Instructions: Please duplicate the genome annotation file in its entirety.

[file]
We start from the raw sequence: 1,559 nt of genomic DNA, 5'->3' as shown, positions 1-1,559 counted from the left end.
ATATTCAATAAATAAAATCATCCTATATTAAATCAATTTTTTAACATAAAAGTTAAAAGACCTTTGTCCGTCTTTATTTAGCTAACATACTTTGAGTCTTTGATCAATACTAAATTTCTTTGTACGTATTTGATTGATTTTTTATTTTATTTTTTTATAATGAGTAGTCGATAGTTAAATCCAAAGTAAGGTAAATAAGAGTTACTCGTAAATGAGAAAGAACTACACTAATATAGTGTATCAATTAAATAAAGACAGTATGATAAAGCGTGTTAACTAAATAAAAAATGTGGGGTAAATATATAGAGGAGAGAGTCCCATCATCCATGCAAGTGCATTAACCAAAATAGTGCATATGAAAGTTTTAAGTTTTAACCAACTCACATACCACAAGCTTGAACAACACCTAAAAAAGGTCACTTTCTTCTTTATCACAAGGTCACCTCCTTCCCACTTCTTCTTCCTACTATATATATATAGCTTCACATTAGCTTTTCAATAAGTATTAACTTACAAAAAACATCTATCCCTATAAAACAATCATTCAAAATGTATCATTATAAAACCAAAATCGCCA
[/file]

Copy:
We start from the raw sequence: 1,559 nt of genomic DNA, 5'->3' as shown, positions 1-1,559 counted from the left end.
ATATTCAATAAATAAAATCATCCTATATTAAATCAATTTTTTAACATAAAAGTTAAAAGACCTTTGTCCGTCTTTATTTAGCTAACATACTTTGAGTCTTTGATCAATACTAAATTTCTTTGTACGTATTTGATTGATTTTTTATTTTATTTTTTTATAATGAGTAGTCGATAGTTAAATCCAAAGTAAGGTAAATAAGAGTTACTCGTAAATGAGAAAGAACTACACTAATATAGTGTATCAATTAAATAAAGACAGTATGATAAAGCGTGTTAACTAAATAAAAAATGTGGGGTAAATATATAGAGGAGAGAGTCCCATCATCCATGCAAGTGCATTAACCAAAATAGTGCATATGAAAGTTTTAAGTTTTAACCAACTCACATACCACAAGCTTGAACAACACCTAAAAAAGGTCACTTTCTTCTTTATCACAAGGTCACCTCCTTCCCACTTCTTCTTCCTACTATATATATATAGCTTCACATTAGCTTTTCAATAAGTATTAACTTACAAAAAACATCTATCCCTATAAAACAATCATTCAAAATGTATCATTATAAAACCAAAATCGCCA